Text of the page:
Publication Date


Document Type

Masters Thesis


School for Social Work


Racially mixed children-Psychology, Racially mixed children-Socialization, Parents of racially mixed children, Parenting, Racial socialization, Multiracial, Mixed, Monoracism


The growing numbers and visibility of multiracial individuals in the United States necessitate that social workers, parents, and researchers understand the unique strengths and stressors multiracial individuals face. This study qualitative study explored the ways in which parents racially socialized their multiracial children. Fifty-three multiracial adults completed online surveys about their childhood experiences with racism, monoracism and racial socialization. Participants wrote about how their parents handled racial socialization (or how they did not) in a variety of ways: by embracing racial stereotypes, denying the existence of race and racism, giving general pride but no discussion of race, teaching about racism, promoting racial pride, modeling racial diversity, and proactive support. Participants wrote that their own experiences with racism reflected back to their parents and their parents' own experiences with race and racism. Participants also expressed having unique knowledge and strength as a result of having multiracial heritage. Study results indicate that multiracial individuals share similarities with both the monoracial minority and transracial adoptees in terms of parental racial socialization. This study adds new knowledge to our understanding of multiracial experiences and raises questions about the intergenerational transmission of race related trauma and coping strategies. This study also adds new information about how multiracial individuals find strength in their marginalized identities.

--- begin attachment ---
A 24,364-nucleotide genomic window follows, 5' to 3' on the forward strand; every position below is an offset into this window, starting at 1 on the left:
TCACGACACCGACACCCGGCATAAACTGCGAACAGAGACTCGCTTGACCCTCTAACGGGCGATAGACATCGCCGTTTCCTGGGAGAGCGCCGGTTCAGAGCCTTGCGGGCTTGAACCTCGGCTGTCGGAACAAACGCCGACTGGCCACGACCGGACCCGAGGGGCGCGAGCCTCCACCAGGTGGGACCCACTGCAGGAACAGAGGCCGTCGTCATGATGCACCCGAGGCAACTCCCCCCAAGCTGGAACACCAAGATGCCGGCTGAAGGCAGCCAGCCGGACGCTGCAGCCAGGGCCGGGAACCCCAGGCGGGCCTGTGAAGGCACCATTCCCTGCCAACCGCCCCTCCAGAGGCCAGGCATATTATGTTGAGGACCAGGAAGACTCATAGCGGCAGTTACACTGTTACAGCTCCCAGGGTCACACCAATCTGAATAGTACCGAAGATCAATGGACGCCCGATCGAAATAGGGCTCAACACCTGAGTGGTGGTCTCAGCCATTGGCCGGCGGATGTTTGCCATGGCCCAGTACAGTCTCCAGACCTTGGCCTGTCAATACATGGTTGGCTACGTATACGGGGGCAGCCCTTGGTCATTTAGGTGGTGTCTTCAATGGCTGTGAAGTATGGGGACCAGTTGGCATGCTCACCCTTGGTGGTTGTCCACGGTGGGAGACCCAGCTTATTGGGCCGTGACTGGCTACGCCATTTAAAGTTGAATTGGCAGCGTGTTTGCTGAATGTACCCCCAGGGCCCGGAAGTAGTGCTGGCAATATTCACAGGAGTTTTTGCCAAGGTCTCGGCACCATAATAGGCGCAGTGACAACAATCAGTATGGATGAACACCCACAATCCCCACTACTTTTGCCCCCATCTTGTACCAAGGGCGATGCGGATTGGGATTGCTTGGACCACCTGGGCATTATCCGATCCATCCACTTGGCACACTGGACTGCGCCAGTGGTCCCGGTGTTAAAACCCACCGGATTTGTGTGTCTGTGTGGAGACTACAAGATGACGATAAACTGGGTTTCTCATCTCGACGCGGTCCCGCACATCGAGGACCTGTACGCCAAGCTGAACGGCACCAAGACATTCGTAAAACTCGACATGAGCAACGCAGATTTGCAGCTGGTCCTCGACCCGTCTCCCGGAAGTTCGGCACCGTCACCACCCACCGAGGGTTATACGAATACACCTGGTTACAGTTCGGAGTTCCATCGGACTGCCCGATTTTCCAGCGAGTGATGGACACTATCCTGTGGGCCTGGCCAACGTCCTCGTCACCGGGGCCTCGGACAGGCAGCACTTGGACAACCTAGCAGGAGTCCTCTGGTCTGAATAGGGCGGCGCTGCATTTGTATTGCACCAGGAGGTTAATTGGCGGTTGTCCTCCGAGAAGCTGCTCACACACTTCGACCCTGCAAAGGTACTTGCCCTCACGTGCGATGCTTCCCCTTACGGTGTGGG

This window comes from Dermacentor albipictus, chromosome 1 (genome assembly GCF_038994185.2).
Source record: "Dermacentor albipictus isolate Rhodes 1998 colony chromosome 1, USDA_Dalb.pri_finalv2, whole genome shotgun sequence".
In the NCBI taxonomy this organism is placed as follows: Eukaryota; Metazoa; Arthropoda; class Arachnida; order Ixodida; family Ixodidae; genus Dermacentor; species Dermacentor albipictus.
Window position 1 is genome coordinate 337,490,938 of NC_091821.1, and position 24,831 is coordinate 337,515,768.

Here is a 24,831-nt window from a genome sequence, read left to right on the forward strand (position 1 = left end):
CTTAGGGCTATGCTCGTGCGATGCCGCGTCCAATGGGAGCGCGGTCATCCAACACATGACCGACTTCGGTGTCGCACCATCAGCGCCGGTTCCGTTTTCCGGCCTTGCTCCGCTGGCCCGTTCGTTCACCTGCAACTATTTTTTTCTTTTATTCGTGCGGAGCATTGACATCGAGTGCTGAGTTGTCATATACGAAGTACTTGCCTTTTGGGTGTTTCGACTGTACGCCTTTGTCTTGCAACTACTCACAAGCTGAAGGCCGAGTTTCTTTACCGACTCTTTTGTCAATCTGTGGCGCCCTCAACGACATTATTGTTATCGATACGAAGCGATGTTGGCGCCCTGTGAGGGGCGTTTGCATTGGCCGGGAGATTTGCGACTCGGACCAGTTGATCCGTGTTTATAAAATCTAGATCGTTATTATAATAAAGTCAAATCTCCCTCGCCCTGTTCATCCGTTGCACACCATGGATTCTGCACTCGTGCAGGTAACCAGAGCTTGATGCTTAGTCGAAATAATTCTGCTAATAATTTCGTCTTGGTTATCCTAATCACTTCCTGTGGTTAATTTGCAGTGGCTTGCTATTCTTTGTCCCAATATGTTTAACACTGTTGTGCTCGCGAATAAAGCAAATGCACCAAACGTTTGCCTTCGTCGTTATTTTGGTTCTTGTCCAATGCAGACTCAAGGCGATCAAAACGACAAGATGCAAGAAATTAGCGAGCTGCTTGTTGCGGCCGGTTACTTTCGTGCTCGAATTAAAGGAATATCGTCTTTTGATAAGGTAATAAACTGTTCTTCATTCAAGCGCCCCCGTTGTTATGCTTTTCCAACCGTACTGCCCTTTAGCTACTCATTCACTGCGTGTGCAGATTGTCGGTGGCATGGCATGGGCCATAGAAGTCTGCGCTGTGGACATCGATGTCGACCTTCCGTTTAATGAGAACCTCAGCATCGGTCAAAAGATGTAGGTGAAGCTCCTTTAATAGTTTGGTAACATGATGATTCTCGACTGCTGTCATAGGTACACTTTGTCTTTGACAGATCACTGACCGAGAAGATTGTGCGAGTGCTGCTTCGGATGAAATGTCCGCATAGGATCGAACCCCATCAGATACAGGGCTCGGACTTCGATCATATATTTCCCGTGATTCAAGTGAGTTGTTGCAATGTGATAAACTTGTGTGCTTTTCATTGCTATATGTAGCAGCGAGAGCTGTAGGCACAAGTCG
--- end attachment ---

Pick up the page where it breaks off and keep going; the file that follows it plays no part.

iii, 83 p. Thesis (M.S.W.)--Smith College School for Social Work, 2013. Includes bibliographical references (p. 69-75)